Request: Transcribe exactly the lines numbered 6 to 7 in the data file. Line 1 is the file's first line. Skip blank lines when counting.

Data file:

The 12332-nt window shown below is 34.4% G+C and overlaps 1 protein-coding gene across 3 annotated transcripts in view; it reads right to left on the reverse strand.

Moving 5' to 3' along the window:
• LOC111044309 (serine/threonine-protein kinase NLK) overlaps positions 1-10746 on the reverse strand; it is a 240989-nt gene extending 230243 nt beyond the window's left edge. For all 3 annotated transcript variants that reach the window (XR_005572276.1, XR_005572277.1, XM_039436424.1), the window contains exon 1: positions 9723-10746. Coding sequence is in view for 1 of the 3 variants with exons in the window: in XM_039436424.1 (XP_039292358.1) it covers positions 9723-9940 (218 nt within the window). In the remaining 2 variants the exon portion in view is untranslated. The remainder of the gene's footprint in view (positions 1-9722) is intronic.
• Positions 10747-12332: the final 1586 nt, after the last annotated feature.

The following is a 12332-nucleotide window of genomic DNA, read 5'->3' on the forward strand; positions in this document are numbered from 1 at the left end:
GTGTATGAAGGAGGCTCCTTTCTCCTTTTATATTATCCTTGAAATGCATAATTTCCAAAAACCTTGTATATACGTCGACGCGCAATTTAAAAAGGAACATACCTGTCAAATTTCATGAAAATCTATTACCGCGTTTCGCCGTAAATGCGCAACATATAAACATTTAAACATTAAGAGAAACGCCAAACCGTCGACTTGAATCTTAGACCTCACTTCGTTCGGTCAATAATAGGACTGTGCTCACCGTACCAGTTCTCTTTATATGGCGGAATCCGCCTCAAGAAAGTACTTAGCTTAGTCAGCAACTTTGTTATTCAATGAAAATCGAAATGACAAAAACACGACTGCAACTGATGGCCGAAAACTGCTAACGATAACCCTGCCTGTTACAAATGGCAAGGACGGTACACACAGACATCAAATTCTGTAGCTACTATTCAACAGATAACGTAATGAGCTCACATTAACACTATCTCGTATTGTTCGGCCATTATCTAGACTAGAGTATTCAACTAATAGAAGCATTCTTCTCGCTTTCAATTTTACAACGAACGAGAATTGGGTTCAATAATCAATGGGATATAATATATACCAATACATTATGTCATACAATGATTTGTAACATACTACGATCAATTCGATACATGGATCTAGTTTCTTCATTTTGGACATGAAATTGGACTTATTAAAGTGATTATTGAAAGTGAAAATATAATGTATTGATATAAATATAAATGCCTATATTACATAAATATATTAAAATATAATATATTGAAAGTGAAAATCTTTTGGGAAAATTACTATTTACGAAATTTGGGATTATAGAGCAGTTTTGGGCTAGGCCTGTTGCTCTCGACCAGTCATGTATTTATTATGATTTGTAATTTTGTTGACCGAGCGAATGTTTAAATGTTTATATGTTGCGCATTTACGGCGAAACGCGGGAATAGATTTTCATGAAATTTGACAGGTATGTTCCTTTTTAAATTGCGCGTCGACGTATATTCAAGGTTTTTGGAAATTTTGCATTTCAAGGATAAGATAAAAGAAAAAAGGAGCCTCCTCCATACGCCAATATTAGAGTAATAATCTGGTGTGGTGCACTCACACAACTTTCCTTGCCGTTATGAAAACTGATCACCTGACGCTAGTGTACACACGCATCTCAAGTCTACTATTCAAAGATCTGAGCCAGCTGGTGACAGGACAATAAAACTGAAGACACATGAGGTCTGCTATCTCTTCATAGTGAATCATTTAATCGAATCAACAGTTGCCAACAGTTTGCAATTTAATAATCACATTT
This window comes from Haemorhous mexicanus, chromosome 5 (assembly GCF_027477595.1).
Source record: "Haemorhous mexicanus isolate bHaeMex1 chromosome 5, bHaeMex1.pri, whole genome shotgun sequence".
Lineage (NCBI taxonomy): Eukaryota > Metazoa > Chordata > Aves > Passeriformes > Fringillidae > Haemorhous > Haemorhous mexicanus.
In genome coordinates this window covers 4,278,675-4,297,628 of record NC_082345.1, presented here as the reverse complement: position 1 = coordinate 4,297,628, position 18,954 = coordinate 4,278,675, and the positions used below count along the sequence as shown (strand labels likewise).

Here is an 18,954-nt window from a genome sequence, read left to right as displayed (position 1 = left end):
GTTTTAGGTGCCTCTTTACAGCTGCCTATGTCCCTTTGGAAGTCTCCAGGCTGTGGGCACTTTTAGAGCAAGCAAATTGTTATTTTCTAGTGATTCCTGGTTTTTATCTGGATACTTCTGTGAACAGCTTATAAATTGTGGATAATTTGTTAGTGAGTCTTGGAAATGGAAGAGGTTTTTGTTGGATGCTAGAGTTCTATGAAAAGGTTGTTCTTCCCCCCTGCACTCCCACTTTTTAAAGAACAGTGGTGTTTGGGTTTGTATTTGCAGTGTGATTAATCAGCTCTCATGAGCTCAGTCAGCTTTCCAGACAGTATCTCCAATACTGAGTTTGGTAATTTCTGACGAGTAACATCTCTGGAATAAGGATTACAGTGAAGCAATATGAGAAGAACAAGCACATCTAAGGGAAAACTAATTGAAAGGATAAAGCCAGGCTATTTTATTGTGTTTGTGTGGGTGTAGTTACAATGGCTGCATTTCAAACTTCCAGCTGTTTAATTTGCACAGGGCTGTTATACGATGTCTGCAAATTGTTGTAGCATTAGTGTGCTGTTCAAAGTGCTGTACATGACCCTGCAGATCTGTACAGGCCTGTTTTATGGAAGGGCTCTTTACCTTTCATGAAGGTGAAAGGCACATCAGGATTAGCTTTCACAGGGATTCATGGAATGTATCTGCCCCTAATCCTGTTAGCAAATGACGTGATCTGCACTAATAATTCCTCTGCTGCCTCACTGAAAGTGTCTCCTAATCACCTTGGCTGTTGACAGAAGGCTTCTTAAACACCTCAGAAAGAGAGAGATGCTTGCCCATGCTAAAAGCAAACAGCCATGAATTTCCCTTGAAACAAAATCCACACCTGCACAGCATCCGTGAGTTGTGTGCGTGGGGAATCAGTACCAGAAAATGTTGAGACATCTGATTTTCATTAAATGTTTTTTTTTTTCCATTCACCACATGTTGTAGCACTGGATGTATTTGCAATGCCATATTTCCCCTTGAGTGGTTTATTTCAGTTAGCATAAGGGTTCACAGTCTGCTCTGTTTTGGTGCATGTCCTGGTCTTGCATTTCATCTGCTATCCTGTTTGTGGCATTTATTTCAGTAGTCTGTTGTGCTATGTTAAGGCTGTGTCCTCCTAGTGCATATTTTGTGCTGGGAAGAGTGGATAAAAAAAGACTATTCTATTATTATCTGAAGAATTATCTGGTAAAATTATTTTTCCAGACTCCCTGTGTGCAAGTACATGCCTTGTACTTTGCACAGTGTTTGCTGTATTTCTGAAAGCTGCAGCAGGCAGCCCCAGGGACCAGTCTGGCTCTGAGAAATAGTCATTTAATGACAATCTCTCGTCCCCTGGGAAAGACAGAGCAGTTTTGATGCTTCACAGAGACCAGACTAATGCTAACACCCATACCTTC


GTGTATGAAGGAGGCTCCTTTCTCCTTTTATATTATCCTTGAAATGCATAATTTCCAAAAACCTTGTATATACGTCGACGCGCAATTTAAAAAGGAACATACCTGTCAAATTTCATGAAAATCTATTACCGCGTTTCGCCGTAAATGCGCAACATATAAACATTTAAACATTAAGAGAAACGCCAAACCGTCGACTTGAATCTTAGACCTCACTTCGTTCGGTCAATAATAGGACTGTGCTCACCGTACCAGTTCTCTTTATATGGCGGAATCCGCCTCAAGAAAGTACTTAGCTTAGTCAGCAACTTTGTTATTCAATGAAAATCGAAATGACAAAAACACGACTGCAACTGATGGCCGAAAACTGCTAACGATAACCCTGCCTGTTACAAATGGCAAGGACGGTACACACAGACATCAAATTCTGTAGCTACTATTCAACAGATAACGTAATGAGCTCACATTAACACTATCTCGTATTGTTCGGCCATTATCTAGACTAGAGTATTCAACTAATAGAAGCATTCTTCTCGCTTTCAATTTTACAACGAACGAGAATTGGGTTCAATAATCAATGGGATATAATATATACCAATACATTATGTCATACAATGATTTGTAACATACTACGATCAATTCGATACATGGATCTAGTTTCTTCATTTTGGACATGAAATTGGACTTATTAAAGTGATTATTGAAAGTGAAAATATAATGTATTGATATAAATATAAATGCCTATATTACATAAATATATTAAAATATAATATATTGAAAGTGAAAATCTTTTGGGAAAATTACTATTTACGAAATTTGGGATTATAGAGCAGTTTTGGGCTAGGCCTGTTGCTCTCGACCAGTCATGTATTTATTATGATTTGTAATTTTGTTGACCGAGCGAATGTTTAAATGTTTATATGTTGCGCATTTACGGCGAAACGCGGGAATAGATTTTCATGAAATTTGACAGGTATGTTCCTTTTTAAATTGCGCGTCGACGTATATTCAAGGTTTTTGGAAATTTTGCATTTCAAGGATAAGATAAAAGAAAAAAGGAGCCTCCTCCATACGCCAATATTAGAGTAATAATCTGGTGTGGTGCACTCACACAACTTTCCTTGCCGTTATGAAAACTGATCACCTGACGCTAGTGTACACACGCATCTCAAGTCTACTATTCAAAGATCTGAGCCAGCTGGTGACAGGACAATAAAACTGAAGACACATGAGGTCTGCTATCTCTTCATAGTGAATCATTTAATCGAATCAACAGTTGCCAACAGTTTGCAATTTAATAATCACATTT
This window comes from Haemorhous mexicanus, chromosome 5 (assembly GCF_027477595.1).